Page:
The Contribution Project, a program that grants $400 each to undergraduates with ideas for how to make a difference in the world, is expanding from Cornell to Binghamton and Stony Brook universities.
Students can apply through Feb. 19 on the Contribution Project website.
“It is exciting to invite other universities to be a part of this project that we know Cornell students have enthusiastically engaged with and enjoyed,” said Anthony Burrow, director of the Bronfenbrenner Center for Translational Research, which is the home of the Contribution Project, and the Ferris Family Associate Professor of Life Course Studies in the College of Human Ecology.
In 2019, Burrow received the Engaged Scholar Prize from what is now the Einhorn Center for Community Engagement, and used the prize’s monetary award to launch the Contribution Project – 50 contributions each received $400. The contributions were randomly selected from students who described the contribution they’d like to make and how $400 would help them do it.
For the past two years, using the same application and random selection process, 100 contributions received $400, thanks to support from HopeLab, a California-based private social innovation lab supporting research and services promoting youth success. This year, the project will select 200 contributors from across the three campuses.
Some of the previous contributions from Cornell students focused on the Ithaca area. For example, Arshia Agrawal ’26 from the College of Arts and Sciences (A&S) chose to support Moms PLUS+, a local nonprofit that helps mothers overcome childhood traumas and abuse to become better mothers. College of Human Ecology student Grace Nahmiyas ’25 volunteers with a group of kindergartners at the Greater Ithaca Activities Center and decided to use the funding to support the center.
Other contributions have benefited communities across the state. Amelia Sidonio ’24, from the College of Agriculture and Life Sciences (CALS), provided winter clothing to children in need from rural areas in western New York, while another CALS student, Sammi Lin ’24, got started developing a virtual reality platform with Cornell Cooperative Extension Harvest New York to better understand and support the needs of New York City urban farmers.
Some contributions had far-reaching impact. Aryaman Anupam Thareja ’25, from Cornell Engineering, founded Solar-is, an organization that builds solar panels that power fans to keep schools in New Delhi, India, cool. He used the funds to help maintain those panels. And Karl Lam ’24, from the Nolan School of Hotel Administration in the Cornell SC Johnson College of Business, chose to support the Refugee Union, a grassroots organization in Hong Kong that helps refugees learn child care skills and create community.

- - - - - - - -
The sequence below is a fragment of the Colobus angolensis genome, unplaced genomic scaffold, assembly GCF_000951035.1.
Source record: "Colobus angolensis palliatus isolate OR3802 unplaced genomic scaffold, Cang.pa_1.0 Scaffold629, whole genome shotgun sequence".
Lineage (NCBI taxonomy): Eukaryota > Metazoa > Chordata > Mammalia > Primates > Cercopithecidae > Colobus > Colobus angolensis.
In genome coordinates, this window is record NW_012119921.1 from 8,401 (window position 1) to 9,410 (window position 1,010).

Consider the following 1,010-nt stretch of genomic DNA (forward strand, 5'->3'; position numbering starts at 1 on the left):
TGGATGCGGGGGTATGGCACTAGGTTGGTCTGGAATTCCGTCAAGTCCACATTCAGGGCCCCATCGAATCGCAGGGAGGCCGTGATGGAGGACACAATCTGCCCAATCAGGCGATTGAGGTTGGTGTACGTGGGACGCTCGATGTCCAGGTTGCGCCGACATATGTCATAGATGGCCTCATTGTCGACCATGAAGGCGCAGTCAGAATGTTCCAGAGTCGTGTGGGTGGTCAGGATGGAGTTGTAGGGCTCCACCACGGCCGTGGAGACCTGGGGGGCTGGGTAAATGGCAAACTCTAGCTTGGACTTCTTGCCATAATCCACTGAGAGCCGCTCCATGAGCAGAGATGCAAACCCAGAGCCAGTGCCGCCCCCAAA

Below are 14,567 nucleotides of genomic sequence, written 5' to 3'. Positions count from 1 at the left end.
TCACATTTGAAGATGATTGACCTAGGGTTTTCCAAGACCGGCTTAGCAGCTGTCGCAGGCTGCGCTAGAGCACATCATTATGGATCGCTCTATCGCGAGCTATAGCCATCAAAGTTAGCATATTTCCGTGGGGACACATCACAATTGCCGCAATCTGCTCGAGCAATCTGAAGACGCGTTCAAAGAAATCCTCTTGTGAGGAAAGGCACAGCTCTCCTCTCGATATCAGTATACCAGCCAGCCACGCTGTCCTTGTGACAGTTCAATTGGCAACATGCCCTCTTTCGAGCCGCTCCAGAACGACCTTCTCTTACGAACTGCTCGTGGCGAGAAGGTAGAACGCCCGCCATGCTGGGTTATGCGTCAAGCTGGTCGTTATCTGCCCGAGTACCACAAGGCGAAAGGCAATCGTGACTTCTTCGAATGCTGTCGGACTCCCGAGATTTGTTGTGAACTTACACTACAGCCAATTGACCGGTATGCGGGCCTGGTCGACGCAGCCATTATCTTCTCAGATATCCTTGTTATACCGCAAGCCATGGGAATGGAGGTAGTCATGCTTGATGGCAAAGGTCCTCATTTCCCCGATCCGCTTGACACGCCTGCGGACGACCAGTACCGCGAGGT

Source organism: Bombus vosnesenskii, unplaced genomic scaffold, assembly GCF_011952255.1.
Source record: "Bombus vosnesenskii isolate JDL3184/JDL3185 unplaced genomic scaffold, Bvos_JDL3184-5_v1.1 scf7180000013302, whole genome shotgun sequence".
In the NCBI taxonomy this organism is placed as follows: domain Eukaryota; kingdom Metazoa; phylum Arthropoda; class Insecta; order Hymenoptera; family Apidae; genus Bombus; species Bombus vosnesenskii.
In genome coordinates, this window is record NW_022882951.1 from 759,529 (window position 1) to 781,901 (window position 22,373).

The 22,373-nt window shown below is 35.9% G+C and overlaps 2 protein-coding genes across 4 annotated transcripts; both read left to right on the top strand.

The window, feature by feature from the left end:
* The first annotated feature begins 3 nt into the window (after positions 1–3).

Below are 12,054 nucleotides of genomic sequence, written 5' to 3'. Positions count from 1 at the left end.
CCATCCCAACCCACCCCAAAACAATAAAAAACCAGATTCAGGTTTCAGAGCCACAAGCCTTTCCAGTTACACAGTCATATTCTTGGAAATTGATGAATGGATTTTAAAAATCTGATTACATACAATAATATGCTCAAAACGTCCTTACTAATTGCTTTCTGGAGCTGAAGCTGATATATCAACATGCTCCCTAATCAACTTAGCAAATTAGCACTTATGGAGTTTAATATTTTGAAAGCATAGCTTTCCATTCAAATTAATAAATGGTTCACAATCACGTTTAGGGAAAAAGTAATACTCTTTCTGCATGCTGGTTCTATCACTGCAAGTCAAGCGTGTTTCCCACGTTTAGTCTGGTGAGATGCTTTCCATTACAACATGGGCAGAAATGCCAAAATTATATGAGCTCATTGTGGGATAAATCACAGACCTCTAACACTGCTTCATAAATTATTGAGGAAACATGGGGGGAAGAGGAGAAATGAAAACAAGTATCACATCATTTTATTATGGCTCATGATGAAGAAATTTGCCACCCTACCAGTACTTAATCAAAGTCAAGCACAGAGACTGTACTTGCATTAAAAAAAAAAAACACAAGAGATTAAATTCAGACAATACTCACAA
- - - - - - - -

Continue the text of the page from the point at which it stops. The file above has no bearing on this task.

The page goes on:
Burrow said the Contribution Project has been looking to expand and found willing partners in Binghamton University’s Center for Civic Engagement and Stony Brook University.
“Stony Brook University is thrilled to join forces with Cornell University and Binghamton University for the Contribution Project,” said Urszula Zalewski, director of experiential education at Stony Brook University’s Career Center. “This initiative aims to harness the innovative and impactful ideas of Stony Brook University students, channeling their creativity and unique skills toward community-oriented projects.”
“Binghamton University’s Center for Civic Engagement has a mission to cultivate partnerships that strengthen communities and develop active and engaged citizens,” said Sara Hall, the center’s senior assistant director. “This new partnership with the Contribution Project and Cornell University provides our students with resources to bring their ideas to life. We look forward to seeing how our students engage with the larger Binghamton area.”
The project’s expansion also provides an opportunity to learn about its impact. This year, all applicants will participate in a formal research study; Burrow, who directs the Purpose and Identity Processes Lab, will gather insight on how and why contributions are chosen.
“Doing this several times, we’ve seen the results of what they choose to contribute, but not the why,” said Burrow. “We want to have a deeper understanding of how students are thinking and feeling about themselves and others when they ultimately select their contribution.”
The contributions don’t just positively affect the recipients; it’s a two-way relationship, Burrow said.
“It is our sense that for students, contributing in the ways they desire helps fuel their personal growth, well-being and purpose,” he said. “Supporting their efforts helps them innovate and create positive change. Its benefits spread widely.”
Juan Vazquez-Leddon is the communications director for the Bronfenbrenner Center for Translational Research.